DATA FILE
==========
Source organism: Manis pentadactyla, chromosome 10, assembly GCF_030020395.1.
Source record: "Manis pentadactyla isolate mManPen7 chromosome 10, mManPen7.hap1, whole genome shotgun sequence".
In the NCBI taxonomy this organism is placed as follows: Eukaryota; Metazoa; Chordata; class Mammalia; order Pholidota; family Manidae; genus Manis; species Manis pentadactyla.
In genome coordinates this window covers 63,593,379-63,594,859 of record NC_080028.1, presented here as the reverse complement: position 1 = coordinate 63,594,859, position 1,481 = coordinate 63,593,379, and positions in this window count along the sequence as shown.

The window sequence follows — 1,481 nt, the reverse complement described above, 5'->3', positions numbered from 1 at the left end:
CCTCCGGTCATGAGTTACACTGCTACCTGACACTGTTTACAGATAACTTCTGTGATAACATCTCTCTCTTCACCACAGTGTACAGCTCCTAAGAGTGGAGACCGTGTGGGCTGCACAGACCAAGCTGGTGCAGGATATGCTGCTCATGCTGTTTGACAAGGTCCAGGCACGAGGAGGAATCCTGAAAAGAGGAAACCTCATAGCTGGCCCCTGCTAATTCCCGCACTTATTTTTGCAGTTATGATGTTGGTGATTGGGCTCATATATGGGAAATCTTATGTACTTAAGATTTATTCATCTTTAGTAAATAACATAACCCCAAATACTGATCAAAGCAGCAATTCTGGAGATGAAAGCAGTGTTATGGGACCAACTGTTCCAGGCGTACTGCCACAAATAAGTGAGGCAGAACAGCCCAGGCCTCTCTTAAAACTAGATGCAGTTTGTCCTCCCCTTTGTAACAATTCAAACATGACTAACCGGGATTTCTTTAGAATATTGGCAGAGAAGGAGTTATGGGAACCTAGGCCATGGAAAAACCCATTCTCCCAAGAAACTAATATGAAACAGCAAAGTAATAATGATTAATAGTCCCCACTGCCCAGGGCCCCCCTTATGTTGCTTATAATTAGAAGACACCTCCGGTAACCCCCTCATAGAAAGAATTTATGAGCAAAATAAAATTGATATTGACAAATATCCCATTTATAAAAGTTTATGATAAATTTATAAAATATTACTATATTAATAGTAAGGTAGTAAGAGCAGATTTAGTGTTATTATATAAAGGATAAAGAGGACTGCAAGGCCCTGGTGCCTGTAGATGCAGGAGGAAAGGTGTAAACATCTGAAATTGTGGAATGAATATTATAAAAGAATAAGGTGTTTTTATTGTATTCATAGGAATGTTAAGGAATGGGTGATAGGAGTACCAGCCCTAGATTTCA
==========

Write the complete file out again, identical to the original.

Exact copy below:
Source organism: Manis pentadactyla, chromosome 10, assembly GCF_030020395.1.
Source record: "Manis pentadactyla isolate mManPen7 chromosome 10, mManPen7.hap1, whole genome shotgun sequence".
In the NCBI taxonomy this organism is placed as follows: Eukaryota; Metazoa; Chordata; class Mammalia; order Pholidota; family Manidae; genus Manis; species Manis pentadactyla.
In genome coordinates this window covers 63,593,379-63,594,859 of record NC_080028.1, presented here as the reverse complement: position 1 = coordinate 63,594,859, position 1,481 = coordinate 63,593,379, and positions in this window count along the sequence as shown.

The window sequence follows — 1,481 nt, the reverse complement described above, 5'->3', positions numbered from 1 at the left end:
CCTCCGGTCATGAGTTACACTGCTACCTGACACTGTTTACAGATAACTTCTGTGATAACATCTCTCTCTTCACCACAGTGTACAGCTCCTAAGAGTGGAGACCGTGTGGGCTGCACAGACCAAGCTGGTGCAGGATATGCTGCTCATGCTGTTTGACAAGGTCCAGGCACGAGGAGGAATCCTGAAAAGAGGAAACCTCATAGCTGGCCCCTGCTAATTCCCGCACTTATTTTTGCAGTTATGATGTTGGTGATTGGGCTCATATATGGGAAATCTTATGTACTTAAGATTTATTCATCTTTAGTAAATAACATAACCCCAAATACTGATCAAAGCAGCAATTCTGGAGATGAAAGCAGTGTTATGGGACCAACTGTTCCAGGCGTACTGCCACAAATAAGTGAGGCAGAACAGCCCAGGCCTCTCTTAAAACTAGATGCAGTTTGTCCTCCCCTTTGTAACAATTCAAACATGACTAACCGGGATTTCTTTAGAATATTGGCAGAGAAGGAGTTATGGGAACCTAGGCCATGGAAAAACCCATTCTCCCAAGAAACTAATATGAAACAGCAAAGTAATAATGATTAATAGTCCCCACTGCCCAGGGCCCCCCTTATGTTGCTTATAATTAGAAGACACCTCCGGTAACCCCCTCATAGAAAGAATTTATGAGCAAAATAAAATTGATATTGACAAATATCCCATTTATAAAAGTTTATGATAAATTTATAAAATATTACTATATTAATAGTAAGGTAGTAAGAGCAGATTTAGTGTTATTATATAAAGGATAAAGAGGACTGCAAGGCCCTGGTGCCTGTAGATGCAGGAGGAAAGGTGTAAACATCTGAAATTGTGGAATGAATATTATAAAAGAATAAGGTGTTTTTATTGTATTCATAGGAATGTTAAGGAATGGGTGATAGGAGTACCAGCCCTAGATTTCA